Supporters of Nigeria’s two bitterest political rivals, Chibuike Rotimi Amaechi (minister of Transportation) and Nyesom Wike (governor of Rivers State), seem to take their rivalry to a new level as 2023 comes hurtling down. Now, each camp is parading what their mentor achieved as minister.
Amaechi was governor of Rivers State for eight years before Wike took over from him and has pocketed six years already. Both men are Ikwerre, both men were deep allies for years, both men worked hard for each other especially to win the Supreme Court miracle victory that made a man that did not contest an election to be declared winner.
Now, as political enemies of the worst and most lingering order, both men seemed to have sworn against each other, shunning various entreaties from as revered as catholic bishops and as big as former military president, Yakubu Gowon, both camps have fought from battle to battle, leaving behind casualties made up of supporters, economic progress of the state, job losses, revenue crash, and exodus of investors.
The division of the entire state into the Amaechi-Wike camps has brought bitterness, killings, destructions, and electoral impasse. Men and women who ate on same political tables for years from the Peter Odili era have today become sworn enemies who seem ready to do anything to the other. It has brought decamping, recamping and re-decamping.
Both men have served out their two terms in one position or the other, but their rivalry seems to have only increased. Amaechi served out two terms as speaker, two terms as governor, and is doing two terms as minister (under Muhammadu Buhari). He served all the previous terms as a member of the People’s Democratic Party (PDP) as a founding official. Wike has served two terms (with Amaechi’s strong support) as local council boss, one term under Amaechi as chief of staff, one term with Amaechi’s nomination as minister of education, and is now doing second term as governor of Rivers State.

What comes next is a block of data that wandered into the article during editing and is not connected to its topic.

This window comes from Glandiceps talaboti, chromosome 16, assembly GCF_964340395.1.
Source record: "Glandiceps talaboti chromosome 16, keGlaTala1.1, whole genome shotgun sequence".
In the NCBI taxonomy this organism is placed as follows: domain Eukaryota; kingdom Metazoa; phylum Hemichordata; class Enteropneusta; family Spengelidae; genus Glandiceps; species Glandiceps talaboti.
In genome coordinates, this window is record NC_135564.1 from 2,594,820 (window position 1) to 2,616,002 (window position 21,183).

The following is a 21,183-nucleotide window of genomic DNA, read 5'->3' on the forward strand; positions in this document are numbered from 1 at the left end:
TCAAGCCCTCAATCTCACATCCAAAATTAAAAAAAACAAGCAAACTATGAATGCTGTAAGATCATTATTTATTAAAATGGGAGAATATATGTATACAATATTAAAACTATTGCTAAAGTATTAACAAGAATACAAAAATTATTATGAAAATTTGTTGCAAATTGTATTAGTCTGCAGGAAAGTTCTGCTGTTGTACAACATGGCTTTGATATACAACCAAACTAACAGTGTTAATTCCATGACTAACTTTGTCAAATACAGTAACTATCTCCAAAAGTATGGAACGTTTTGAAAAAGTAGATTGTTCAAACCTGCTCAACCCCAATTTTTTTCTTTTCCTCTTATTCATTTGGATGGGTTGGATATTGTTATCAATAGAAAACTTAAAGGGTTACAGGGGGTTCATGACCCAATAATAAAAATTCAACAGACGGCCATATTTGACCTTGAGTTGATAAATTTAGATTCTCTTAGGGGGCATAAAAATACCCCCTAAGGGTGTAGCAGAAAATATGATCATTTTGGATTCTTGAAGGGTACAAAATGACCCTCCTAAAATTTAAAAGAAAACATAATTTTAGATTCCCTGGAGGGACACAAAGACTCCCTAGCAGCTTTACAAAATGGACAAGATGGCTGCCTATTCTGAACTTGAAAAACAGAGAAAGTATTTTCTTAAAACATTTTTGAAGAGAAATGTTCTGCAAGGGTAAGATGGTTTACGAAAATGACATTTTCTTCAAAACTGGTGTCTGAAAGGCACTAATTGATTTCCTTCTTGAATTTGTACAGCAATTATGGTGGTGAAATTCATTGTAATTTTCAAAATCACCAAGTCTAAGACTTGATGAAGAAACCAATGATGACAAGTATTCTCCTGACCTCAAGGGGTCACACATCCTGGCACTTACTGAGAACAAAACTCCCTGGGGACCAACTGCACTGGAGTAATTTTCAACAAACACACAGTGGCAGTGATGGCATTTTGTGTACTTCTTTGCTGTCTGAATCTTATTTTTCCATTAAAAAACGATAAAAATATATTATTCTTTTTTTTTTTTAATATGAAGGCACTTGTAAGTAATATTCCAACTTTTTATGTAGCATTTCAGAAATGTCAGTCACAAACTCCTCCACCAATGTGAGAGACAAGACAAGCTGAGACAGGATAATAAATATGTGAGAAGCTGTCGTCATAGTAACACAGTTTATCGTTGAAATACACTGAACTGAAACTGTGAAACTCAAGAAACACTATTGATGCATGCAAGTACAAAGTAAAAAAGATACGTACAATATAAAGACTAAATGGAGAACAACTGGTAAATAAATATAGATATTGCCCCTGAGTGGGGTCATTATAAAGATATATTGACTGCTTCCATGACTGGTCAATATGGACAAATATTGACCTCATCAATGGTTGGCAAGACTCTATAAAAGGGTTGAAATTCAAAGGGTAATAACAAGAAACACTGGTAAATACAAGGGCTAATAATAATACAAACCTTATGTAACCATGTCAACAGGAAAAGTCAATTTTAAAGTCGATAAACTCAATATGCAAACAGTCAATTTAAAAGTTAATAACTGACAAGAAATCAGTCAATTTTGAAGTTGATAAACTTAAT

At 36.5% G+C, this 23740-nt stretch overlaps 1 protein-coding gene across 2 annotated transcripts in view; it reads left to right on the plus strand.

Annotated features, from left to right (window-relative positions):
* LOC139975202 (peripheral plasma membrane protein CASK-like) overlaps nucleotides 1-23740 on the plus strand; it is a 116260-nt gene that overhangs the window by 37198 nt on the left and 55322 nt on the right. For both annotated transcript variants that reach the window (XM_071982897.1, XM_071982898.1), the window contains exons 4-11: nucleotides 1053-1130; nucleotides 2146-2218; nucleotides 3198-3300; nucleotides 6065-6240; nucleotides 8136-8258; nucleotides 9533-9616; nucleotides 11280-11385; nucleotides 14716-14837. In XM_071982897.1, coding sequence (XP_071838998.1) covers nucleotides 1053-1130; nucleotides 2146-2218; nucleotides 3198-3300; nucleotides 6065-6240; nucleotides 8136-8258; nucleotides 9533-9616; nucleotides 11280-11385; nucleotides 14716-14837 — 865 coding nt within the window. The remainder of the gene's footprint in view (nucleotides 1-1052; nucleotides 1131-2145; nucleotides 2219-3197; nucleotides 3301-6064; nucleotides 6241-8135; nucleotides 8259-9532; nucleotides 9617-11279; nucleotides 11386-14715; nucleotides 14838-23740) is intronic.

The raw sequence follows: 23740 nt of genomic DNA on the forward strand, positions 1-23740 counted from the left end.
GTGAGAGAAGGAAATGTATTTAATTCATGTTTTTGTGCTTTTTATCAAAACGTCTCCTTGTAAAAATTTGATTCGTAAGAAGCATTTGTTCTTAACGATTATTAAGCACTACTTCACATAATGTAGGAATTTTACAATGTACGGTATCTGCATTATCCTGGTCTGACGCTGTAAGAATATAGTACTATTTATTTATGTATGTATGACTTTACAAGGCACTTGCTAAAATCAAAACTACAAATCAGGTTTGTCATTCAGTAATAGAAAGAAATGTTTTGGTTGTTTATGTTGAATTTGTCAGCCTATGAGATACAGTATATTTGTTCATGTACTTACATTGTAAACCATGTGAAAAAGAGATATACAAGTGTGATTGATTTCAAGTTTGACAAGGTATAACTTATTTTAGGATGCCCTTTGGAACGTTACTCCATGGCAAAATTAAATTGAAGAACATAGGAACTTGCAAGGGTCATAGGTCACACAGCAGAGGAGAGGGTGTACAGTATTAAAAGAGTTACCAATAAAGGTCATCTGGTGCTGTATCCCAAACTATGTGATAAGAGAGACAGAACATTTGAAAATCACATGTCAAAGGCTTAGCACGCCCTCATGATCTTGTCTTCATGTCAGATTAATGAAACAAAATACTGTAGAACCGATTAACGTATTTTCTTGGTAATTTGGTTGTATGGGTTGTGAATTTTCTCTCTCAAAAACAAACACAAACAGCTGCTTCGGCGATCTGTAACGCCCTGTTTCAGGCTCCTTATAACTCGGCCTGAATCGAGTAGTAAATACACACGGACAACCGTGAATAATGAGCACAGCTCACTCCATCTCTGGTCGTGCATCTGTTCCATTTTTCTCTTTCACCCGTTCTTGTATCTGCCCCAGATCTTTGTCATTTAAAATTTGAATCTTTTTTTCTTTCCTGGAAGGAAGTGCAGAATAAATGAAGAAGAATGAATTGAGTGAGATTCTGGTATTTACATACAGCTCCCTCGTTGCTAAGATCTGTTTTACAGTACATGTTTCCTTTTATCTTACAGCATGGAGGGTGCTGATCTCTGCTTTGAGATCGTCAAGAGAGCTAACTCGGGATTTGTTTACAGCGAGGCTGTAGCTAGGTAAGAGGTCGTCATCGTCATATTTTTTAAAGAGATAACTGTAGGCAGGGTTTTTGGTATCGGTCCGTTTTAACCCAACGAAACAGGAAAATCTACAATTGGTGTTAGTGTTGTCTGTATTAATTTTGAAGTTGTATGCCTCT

If anyone expects any of them to tire out and go home to rest, such a fellow seems mistaken. Rather, each stirs rumours of ambition to higher executive positions at the national level. Amaechi is rumoured to want to contest for president while Wike is rumoured to want to be vice president to a northern governor, or better, flag the flag of his party, should the totem return to the south-south. Many say Wike may only want to be a king maker in his party.
Deep sources in the region say fear is rather the strongest factor in the unending rivalry and determination of each matador to want to win or at least be in a wining party. Amaechi was part of the PDP until the 2012 crisis in the state which saw to his exit to the newly formed All Progressives Congress (APC) which desperately wanted strong members to help wrest power from the PDP.
Amaechi accepted their offer after all efforts to resolve the Rivers PDP crisis failed; Wike had already captured the structure of the ruling PDP in the state and was never ready to let it slip out, while Amaechi wanted it back or a big share of it as the only condition for remaining. When the likes of Gowon tried but could not get this resolved, Amaechi took the government structure away to the APC while Wike took the party structure to Aba Road to rebuild and charge for the Brick House.